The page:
By Oyetola Muyiwa Atoyebi, SAN FCIArb. (U.K)
A court of law cannot give a judgment which is incapable of enforcement hence where a judgment or order of the Court will be rendered nugatory, the Court will refrain from handing down such judgment. It is however ironic that enforcement of judgments in Nigeria is an onerous task which often discourages litigants from pursuing their rights in the Courts of law. In some cases, enforcement of judgment will require the commencement of a separate court proceeding before a judgment creditor can be entitled to the fruits of his judgment. A typical example is a garnishee proceeding. As a special procedure for the recovery of monetary judgment, garnishee proceeding assists a judgment creditor in recovering judgment from an unwilling debtor by attaching his property in the possession of a neutral third party to the judgment.
This article will examine the concept of and the procedure adopted in garnishee proceedings as well as the various rules applicable to garnishee proceedings.
WHAT IS A GARNISHEE PROCEEDING?
A garnishee proceeding is a judicial proceeding commenced by a person who has obtained a monetary judgment in his favour (usually called a judgment Creditor or a Garnishor), against a person, whether natural or juristic, who is believed to be in custody of the property belonging to the judgment debtor, which is capable of satisfying the judgment debt. It is a means of enforcing a judgment awarded against the debtor in order to prevent such judgment from being rendered nugatory and to enable the judgment creditor to reap the fruits of his judgment. Garnishee proceedings may be commenced in a Magistrate or District Court, Federal High Court or a High Court of a state. By Order 8 of the Judgment Enforcement Rules, a garnishee proceeding may be taken in a magistrate Court notwithstanding the fact that the debt owing or accruing from the judgment debtor is for an amount that exceeds the jurisdiction of the Court. Moreover, Garnishee proceedings may be commenced in any court in which the judgment debtor could sue the garnishee for the recovery of the debt or where the debt is not yet due or it exceeds the monetary jurisdiction of the Court, or in any court in which the judgment debtor could have sued the garnishee for recovery, if the debt had become payable or had not exceeded the monetary jurisdiction of the Court. A garnishee proceeding, as decided in the case of FBN PLC V. YEGWA, is, therefore, a sui generis proceeding different from the original suit in which the debt was awarded in favour of the judgment creditor.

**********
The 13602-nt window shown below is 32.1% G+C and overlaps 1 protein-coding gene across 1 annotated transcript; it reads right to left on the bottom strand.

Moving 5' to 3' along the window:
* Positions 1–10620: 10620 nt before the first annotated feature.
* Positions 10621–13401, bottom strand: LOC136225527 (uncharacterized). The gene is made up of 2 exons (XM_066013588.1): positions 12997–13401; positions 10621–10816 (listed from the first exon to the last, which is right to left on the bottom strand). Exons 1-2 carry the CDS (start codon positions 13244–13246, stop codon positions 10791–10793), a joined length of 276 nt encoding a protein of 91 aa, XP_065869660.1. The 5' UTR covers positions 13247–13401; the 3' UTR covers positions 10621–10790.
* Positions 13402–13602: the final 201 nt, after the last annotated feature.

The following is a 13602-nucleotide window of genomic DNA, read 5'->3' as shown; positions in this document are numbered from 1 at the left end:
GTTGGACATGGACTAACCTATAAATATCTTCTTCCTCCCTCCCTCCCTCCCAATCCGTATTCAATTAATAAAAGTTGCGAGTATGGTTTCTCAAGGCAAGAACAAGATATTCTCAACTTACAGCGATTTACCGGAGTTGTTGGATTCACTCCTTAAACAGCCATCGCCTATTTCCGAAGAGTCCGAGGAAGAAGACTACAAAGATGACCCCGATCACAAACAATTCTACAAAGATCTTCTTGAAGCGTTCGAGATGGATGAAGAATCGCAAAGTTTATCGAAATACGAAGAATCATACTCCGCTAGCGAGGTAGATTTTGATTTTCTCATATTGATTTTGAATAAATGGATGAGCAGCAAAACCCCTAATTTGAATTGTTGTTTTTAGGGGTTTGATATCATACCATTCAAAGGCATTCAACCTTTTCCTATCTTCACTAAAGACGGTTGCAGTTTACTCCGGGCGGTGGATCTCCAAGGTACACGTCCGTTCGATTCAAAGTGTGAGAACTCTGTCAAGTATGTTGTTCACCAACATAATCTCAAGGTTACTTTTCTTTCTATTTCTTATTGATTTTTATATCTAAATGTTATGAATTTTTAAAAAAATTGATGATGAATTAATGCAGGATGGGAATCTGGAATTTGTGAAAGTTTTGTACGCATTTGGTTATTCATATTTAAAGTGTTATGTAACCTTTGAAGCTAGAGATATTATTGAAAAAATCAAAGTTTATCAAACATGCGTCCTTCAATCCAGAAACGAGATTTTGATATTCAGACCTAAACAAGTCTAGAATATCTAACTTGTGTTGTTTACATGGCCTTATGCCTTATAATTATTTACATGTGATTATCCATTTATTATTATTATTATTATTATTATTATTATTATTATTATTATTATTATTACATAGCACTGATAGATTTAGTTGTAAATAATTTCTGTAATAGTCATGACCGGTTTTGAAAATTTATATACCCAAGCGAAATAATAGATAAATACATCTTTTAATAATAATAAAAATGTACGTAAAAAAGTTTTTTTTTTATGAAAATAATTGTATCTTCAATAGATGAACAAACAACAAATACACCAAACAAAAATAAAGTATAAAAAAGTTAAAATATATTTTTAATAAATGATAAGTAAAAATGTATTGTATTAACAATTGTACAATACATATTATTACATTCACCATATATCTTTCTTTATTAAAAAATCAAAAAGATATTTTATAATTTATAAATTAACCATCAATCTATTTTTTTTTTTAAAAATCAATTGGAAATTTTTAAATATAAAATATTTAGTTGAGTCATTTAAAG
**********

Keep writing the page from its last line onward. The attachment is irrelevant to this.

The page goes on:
PROCEDURE FOR GARNISHEE PROCEEDINGS
A garnishee proceeding is commenced by the filing of a Motion Exparte by the Judgment Creditor seeking a garnishee Order Nisi. The exparte application must be accompanied by an affidavit and where such application is made in the Federal High Court, a written address. Upon the consideration of the exparte application, the Court may give an Order Nisi directing the Garnishee to show cause by way of an affidavit why the Order should not be made absolute against him at a date and venue to be specified in the Order.  The reason for the insertion of a return date in the Order Nisi is for the hearing and determination of the garnishee’s liability to pay the judgment debt as an Order absolute cannot be made, permanently attaching the money in the garnishee’s custody to the debt without the Court being satisfied of a justifiable reason to do so, as was held in the case of F.B.N. PLC. V. NAZIA & BROS. (NIG.) LTD Before a Garnishee Order Nisi can be granted by a court, the Judgment Creditor Applicant, must by his affidavit in support of the exparte application reveal before the court, the following facts:
The name and last known address of the judgment debtor,
The judgment or order to be enforced and the amount of the judgment or order as well as the amount remaining unpaid under it at the time of the application,
that to the best of the information or belief of the deponent (the source of which must be stated), the garnishee (which he must name) is within the jurisdiction and is indebted to the Judgment debtor,
Where the garnishee is a deposit taking institution with more than one place of business, the name and the address of the branch where the debtor’s account is believed to be held, the account number unless otherwise unknown to him (which he must also state).